If you look at a winch drum you will see that the top of the lower portion of the drum just below the line gripping portion of the drum is at an angle. To avoid an override, the sheet lead should enter the drum so the line is approximately at that angle. It does not matter whether you raise the winch on a base, or lower the lead using a turning block. Either should work. But also you need to keep in mind that the lead angle will often be different on the port side vs starboard since all drums rotate the same direction.
Yes, obviously. I mentioned or eluded to all of this in the opening post. This is all explained in any installation manual.

The question of this thread was "what is the most ergonomic angle or orientation for a winch." We are drifting.
 

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the most ergonomic angle is the one YOU'RE liking when YOU'RE using the winch. YOU'RE the one using it. You see? As you're using the winch, take notes on what seems or would seem right to YOU.

Honestly, it looks to me like you need a fairlead across that cabin coaming, not a winch pad (which is what you use to change the angle). Didn't you say, earlier in this thread, that you liked the way the winches were mounted?
 

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Why smack someone trying to help? Jeff was giving a useful reply, despite your instructions.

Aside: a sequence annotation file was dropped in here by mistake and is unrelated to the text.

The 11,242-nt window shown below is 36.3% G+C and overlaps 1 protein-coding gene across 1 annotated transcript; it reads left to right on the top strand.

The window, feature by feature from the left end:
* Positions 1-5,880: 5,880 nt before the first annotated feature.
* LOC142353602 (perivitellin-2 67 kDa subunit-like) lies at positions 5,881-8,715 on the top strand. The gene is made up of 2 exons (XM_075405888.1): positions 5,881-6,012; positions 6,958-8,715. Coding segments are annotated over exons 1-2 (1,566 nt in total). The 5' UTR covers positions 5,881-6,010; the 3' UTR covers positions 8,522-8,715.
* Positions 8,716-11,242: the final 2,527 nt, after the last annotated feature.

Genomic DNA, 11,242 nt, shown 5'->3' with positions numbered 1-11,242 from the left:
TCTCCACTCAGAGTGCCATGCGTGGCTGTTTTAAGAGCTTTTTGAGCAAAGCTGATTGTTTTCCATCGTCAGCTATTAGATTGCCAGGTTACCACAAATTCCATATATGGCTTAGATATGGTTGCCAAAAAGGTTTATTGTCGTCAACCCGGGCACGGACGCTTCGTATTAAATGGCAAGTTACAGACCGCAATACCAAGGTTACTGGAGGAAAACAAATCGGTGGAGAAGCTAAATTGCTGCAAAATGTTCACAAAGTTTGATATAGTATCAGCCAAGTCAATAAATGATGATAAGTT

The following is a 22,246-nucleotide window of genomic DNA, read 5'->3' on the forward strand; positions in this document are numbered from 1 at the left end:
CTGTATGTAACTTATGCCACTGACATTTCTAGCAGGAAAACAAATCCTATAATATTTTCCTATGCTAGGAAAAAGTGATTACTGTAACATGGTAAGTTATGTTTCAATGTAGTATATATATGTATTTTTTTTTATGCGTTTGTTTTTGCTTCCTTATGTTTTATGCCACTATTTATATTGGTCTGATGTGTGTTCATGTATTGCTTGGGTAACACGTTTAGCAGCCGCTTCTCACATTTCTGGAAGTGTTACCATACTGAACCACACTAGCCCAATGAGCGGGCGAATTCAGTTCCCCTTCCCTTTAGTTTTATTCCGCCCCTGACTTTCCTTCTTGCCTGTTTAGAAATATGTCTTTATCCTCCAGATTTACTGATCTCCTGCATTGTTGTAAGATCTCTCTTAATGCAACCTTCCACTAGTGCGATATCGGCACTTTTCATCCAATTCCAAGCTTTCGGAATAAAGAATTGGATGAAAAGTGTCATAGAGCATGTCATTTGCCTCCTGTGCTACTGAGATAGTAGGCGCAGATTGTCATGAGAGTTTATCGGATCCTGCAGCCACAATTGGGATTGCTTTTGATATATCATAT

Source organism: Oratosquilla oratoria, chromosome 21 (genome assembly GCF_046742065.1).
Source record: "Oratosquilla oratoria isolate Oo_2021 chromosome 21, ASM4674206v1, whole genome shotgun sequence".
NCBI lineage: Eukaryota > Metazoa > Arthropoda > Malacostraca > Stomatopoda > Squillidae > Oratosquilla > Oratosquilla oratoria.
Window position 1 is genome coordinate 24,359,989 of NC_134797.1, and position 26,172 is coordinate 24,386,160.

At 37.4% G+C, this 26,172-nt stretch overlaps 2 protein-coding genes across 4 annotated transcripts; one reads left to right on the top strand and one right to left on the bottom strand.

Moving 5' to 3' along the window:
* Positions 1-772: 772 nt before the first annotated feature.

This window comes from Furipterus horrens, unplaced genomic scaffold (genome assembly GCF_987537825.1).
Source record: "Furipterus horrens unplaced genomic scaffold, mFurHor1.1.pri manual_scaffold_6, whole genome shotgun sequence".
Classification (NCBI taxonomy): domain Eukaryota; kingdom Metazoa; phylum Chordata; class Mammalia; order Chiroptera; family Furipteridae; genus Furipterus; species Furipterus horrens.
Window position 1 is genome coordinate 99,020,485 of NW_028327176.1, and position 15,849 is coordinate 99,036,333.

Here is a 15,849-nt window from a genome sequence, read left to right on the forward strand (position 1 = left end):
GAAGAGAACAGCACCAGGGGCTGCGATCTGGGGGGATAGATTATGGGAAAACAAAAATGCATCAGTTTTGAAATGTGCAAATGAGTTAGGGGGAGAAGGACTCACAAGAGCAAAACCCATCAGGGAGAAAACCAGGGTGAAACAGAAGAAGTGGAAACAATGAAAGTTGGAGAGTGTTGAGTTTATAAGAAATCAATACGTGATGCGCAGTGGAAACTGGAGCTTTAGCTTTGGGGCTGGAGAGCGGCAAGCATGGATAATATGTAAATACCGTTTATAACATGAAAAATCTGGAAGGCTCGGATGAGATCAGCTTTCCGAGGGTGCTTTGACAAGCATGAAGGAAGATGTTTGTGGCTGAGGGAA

Anyway, if you're currently happy with your grinding position, don't mess with it. I don't think there is a really good way to answer your question. Each persons relative strength, body size, arm length, etc will be different. Then, fix this problem with blocking.
 

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Yes, the thread was drifting.
Maybe next time just point that out to everybody, rather than just one individual.
Most people don't tend to read entire threads before posting something and will only respond or comprehend the last 2-3 posts. If you keep that in mind you will probably be ok.
Getting back to your original question, both Jack, Faster and myself have recommended to keep the winches vertical.
Between the three of us you have well over 100 years of winch grinding/sailing experience to heed too.
 

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Farr 11.6 (Farr 38)
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I am sorry if I missed the point of the thread. My earlier comment was focusing on the discussion regarding avoiding overrides. The general theory on winch ergo-dynamics is that winches are most effectively used standing up straight when the handle is closest to you, facing the winch square on, so you can use you can use your body most effectively. But some winches are placed so they can be used sitting down. The winch should ideally be horizontal and whether intended to be used standing or seated, the bottom of the grip on the. winch handle should be at the height of your elbow when standing (or sitting for winches used when sitting) up straight with your arms vertical at your side. It turns out there is a comparatively small difference in this height between people of different heights.

Jeff
 

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Discussion Starter #17 (Edited)
My sincere Apologies to Jeff. I had a cold, was in a sour mood, and there was no excuse for what I said. I am sorry.